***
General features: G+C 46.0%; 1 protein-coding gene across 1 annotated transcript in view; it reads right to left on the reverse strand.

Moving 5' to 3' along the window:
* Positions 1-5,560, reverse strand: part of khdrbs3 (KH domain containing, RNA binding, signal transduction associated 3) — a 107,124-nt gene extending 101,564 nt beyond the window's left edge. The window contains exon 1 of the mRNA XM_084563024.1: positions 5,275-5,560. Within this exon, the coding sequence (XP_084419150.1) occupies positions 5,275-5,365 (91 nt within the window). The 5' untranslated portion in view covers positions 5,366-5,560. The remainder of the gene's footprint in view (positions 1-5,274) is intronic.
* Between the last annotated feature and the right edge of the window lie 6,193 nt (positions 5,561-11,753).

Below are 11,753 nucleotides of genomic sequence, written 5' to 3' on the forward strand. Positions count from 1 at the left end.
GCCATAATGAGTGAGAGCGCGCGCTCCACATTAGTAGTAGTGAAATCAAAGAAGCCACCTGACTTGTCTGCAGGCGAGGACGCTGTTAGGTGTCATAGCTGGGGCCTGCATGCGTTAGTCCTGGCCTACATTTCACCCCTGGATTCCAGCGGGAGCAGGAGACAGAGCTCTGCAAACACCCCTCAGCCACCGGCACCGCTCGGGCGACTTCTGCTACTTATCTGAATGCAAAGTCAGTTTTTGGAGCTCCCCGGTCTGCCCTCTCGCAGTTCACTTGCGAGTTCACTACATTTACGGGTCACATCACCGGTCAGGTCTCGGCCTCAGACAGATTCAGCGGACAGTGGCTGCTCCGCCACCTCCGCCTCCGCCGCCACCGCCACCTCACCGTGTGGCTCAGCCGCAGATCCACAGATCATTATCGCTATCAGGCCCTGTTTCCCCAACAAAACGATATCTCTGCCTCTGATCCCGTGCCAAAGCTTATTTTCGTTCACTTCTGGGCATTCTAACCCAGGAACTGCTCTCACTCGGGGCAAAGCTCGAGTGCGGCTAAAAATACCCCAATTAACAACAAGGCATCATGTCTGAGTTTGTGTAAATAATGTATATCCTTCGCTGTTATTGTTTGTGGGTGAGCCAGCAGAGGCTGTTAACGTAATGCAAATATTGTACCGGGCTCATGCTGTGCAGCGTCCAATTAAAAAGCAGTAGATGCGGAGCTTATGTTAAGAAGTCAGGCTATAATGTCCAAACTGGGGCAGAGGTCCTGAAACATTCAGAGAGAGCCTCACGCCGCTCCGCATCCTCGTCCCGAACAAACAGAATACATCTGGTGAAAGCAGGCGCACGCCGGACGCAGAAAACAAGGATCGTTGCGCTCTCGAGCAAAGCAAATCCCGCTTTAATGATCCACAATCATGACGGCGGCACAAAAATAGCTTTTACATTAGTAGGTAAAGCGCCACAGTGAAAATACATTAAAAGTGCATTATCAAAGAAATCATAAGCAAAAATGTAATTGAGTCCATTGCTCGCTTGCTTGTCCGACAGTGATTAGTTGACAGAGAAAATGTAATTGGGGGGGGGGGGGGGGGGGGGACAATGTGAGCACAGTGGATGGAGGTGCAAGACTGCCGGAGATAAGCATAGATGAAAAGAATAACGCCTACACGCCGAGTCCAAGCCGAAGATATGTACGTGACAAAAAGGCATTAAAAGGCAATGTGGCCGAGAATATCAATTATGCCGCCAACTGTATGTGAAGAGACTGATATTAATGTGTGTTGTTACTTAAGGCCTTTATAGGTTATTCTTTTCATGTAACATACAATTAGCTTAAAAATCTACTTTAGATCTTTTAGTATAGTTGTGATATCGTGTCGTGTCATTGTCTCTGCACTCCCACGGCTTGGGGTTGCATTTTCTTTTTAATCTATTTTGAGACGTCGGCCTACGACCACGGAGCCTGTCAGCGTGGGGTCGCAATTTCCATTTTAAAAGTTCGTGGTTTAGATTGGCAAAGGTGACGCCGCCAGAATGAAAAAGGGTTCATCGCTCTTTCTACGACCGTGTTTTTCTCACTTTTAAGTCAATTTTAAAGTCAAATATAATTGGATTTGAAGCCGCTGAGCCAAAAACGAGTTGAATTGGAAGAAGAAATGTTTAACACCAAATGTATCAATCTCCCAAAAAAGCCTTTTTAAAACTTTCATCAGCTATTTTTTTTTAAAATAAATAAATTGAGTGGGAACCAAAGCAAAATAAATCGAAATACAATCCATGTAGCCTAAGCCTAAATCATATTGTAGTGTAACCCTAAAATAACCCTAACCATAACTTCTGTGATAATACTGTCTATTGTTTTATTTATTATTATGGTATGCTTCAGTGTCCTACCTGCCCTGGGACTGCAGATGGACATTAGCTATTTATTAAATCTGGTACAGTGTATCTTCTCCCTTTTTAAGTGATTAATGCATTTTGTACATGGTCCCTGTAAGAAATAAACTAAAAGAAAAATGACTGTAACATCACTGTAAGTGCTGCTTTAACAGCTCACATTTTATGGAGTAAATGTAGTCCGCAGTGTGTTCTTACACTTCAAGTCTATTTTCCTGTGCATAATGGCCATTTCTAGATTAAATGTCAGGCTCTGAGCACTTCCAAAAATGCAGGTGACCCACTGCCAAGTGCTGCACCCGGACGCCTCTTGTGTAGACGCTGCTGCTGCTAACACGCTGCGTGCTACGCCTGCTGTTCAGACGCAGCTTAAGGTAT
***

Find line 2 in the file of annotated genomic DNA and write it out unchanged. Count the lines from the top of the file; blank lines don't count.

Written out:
Moving 5' to 3' along the window: